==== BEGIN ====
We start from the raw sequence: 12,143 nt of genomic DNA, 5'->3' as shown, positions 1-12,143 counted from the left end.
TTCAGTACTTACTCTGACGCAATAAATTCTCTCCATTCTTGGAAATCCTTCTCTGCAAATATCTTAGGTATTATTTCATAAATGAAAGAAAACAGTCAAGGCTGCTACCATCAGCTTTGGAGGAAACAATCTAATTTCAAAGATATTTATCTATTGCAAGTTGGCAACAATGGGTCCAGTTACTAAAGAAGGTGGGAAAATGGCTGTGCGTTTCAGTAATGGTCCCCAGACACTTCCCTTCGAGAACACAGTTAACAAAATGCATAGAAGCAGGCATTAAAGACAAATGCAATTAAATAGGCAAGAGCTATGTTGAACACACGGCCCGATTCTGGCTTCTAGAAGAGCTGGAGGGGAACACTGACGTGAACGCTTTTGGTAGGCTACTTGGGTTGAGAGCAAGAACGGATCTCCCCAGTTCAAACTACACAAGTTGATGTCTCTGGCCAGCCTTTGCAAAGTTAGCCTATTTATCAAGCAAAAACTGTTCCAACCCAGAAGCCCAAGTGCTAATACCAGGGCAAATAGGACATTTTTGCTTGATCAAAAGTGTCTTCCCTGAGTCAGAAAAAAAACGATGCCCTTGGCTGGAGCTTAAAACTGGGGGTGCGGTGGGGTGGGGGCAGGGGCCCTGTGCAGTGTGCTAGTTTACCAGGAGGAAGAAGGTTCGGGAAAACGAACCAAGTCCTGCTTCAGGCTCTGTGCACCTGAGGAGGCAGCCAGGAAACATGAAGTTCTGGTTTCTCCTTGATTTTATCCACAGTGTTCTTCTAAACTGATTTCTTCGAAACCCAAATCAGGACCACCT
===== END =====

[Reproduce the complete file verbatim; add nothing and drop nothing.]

We start from the raw sequence: 12,143 nt of genomic DNA, 5'->3' as shown, positions 1-12,143 counted from the left end.
TTCAGTACTTACTCTGACGCAATAAATTCTCTCCATTCTTGGAAATCCTTCTCTGCAAATATCTTAGGTATTATTTCATAAATGAAAGAAAACAGTCAAGGCTGCTACCATCAGCTTTGGAGGAAACAATCTAATTTCAAAGATATTTATCTATTGCAAGTTGGCAACAATGGGTCCAGTTACTAAAGAAGGTGGGAAAATGGCTGTGCGTTTCAGTAATGGTCCCCAGACACTTCCCTTCGAGAACACAGTTAACAAAATGCATAGAAGCAGGCATTAAAGACAAATGCAATTAAATAGGCAAGAGCTATGTTGAACACACGGCCCGATTCTGGCTTCTAGAAGAGCTGGAGGGGAACACTGACGTGAACGCTTTTGGTAGGCTACTTGGGTTGAGAGCAAGAACGGATCTCCCCAGTTCAAACTACACAAGTTGATGTCTCTGGCCAGCCTTTGCAAAGTTAGCCTATTTATCAAGCAAAAACTGTTCCAACCCAGAAGCCCAAGTGCTAATACCAGGGCAAATAGGACATTTTTGCTTGATCAAAAGTGTCTTCCCTGAGTCAGAAAAAAAACGATGCCCTTGGCTGGAGCTTAAAACTGGGGGTGCGGTGGGGTGGGGGCAGGGGCCCTGTGCAGTGTGCTAGTTTACCAGGAGGAAGAAGGTTCGGGAAAACGAACCAAGTCCTGCTTCAGGCTCTGTGCACCTGAGGAGGCAGCCAGGAAACATGAAGTTCTGGTTTCTCCTTGATTTTATCCACAGTGTTCTTCTAAACTGATTTCTTCGAAACCCAAATCAGGACCACCT